Providing Comprehensive Support to Physicians

To further support small practices, MACRA provides $20 million each year for five years to train and educate Medicare clinicians in small practices of 15 clinicians or fewer and those working in underserved areas. Beginning December 2016, local, experienced organizations will offer free, on-the-ground, specialized help to small practices using this funding.

Continuing to Listen

HHS is receiving feedback on the final rule with a comment period and will accept comments until 60 days after the final rule’s release date.

Quick Resource Links

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MACRA 911: Will MACRA Make Interoperability Better?

MACRA 911: Will MACRA Make Interoperability Better?

In September, CMS Acting Administrator Andy Slavitt in a bold and surprising move announced that physicians will have more options to comply and avoid a negative payment adjustment in 2019. Just a few months ago CMS was considering delaying the implementation of the Medicare Access and CHIP Reauthorization Act, which is set to start Jan. 1, 2017, but instead offered physicians more flexibility to the MACRA program with four options for participation. But, will this additional flexibility to entice more physicians to participate in the Medicare reimbursement program also make interoperability better in the long run?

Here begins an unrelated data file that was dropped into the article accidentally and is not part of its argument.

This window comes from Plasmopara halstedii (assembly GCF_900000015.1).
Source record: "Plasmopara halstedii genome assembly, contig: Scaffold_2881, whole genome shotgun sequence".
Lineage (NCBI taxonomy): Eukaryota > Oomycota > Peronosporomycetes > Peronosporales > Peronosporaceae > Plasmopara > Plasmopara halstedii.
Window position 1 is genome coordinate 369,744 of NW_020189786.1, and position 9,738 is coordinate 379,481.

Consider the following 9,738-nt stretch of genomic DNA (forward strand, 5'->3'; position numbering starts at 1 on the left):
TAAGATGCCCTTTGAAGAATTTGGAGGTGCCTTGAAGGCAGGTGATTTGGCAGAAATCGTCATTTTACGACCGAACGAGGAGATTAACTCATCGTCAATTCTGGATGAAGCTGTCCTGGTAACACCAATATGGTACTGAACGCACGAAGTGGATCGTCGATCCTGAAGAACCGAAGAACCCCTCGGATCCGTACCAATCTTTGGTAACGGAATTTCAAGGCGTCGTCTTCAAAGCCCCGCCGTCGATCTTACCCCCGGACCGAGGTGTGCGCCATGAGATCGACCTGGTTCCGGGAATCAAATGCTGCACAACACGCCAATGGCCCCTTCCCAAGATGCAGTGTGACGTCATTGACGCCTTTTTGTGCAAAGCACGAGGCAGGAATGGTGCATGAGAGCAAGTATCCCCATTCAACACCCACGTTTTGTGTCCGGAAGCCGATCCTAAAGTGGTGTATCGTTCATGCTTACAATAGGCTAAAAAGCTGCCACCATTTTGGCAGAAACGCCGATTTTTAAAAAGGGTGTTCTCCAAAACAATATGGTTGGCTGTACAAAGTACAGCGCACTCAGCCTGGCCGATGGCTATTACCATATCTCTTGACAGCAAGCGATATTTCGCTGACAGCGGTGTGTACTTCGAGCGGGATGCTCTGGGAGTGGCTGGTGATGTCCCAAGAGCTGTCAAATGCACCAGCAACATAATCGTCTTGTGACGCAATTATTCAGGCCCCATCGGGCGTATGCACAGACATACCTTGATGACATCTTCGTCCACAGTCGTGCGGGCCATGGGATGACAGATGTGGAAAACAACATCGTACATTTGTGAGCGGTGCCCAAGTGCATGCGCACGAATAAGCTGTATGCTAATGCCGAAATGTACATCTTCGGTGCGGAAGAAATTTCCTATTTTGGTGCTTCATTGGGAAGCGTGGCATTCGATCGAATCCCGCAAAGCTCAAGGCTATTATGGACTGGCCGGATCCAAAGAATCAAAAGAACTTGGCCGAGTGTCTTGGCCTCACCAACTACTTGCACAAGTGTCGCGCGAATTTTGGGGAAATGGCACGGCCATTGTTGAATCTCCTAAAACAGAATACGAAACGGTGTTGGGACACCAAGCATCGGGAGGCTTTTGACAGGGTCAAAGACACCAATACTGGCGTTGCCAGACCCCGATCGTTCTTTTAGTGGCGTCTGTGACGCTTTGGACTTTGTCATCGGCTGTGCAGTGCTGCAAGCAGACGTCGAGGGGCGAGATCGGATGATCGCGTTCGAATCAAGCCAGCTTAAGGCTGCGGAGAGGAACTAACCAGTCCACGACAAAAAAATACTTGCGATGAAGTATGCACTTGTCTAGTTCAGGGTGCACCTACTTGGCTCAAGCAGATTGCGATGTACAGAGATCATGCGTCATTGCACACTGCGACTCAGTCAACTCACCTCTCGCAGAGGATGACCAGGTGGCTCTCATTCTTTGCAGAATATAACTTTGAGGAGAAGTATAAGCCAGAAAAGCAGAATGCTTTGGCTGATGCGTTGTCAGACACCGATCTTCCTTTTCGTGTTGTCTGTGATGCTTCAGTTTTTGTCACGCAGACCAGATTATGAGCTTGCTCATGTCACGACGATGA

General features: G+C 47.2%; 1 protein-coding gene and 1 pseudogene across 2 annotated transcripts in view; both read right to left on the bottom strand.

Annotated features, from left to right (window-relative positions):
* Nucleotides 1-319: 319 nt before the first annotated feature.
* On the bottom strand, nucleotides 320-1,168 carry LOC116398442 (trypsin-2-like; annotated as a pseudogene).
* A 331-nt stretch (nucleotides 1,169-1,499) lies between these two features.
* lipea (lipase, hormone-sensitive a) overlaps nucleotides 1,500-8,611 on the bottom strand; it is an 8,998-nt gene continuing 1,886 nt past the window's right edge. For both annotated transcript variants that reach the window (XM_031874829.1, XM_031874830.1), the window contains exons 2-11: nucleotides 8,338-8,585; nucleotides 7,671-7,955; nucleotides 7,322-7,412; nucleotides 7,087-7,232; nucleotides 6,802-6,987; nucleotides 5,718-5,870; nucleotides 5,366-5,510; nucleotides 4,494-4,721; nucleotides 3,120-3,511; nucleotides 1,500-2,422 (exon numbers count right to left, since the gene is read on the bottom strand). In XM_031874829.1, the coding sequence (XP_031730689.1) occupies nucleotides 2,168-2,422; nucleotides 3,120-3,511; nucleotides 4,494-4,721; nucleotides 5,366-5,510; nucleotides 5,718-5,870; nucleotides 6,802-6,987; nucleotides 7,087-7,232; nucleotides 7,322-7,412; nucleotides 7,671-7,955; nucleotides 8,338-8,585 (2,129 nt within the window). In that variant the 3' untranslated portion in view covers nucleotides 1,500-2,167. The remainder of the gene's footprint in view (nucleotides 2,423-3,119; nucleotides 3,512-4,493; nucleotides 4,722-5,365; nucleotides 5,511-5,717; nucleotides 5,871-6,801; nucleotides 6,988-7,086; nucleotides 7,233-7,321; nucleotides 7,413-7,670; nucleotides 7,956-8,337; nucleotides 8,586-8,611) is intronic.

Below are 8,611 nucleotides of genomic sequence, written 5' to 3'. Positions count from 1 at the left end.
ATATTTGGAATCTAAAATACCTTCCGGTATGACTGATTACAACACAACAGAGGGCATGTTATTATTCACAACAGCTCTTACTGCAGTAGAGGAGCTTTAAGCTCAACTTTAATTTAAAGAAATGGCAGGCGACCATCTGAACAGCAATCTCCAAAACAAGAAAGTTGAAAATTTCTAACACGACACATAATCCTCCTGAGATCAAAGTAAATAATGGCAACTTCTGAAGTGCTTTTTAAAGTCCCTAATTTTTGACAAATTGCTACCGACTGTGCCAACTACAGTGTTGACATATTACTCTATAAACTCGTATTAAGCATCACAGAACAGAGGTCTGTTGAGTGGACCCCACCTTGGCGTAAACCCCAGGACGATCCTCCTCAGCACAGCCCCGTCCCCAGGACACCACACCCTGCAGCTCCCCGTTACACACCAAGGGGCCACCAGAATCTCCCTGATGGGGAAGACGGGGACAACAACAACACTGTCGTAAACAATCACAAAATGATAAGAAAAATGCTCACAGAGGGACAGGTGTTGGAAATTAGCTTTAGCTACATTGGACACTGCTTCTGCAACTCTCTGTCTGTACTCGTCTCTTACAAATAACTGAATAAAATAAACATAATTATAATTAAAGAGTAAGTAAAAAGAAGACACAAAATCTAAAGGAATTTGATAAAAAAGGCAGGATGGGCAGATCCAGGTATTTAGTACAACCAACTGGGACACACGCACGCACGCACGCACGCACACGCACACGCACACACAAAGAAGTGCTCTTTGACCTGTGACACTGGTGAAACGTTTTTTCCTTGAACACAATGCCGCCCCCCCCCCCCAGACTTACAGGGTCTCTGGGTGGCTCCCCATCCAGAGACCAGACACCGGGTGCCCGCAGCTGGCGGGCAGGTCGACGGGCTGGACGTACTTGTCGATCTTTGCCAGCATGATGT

Now that physicians will have a choice in how they participate in MACRA, the question becomes whether a technology upgrade will be necessary as well. Because MACRA is designed to overhaul how physicians are paid under Medicare, how they will use technology to achieve value-based care will take a valuable role in the coming year. The success of MACRA and a physician’s technology will be based on interoperability, or the ability of two or more systems or components to exchange information and to use the information exchanged. It may sound simple, but is it?

Under the Merit-Based Incentive Payment System (MIPS) portion of MACRA, an eligible physician must allow a single unique patient to view, download or transmit their patient record, within a performance period, or allow them to use an application programming interface (API) to access their record–or a combination of both. However, value-based care cannot be achieved without the interoperable exchange of data and the analysis of the data, to improve care and lower costs.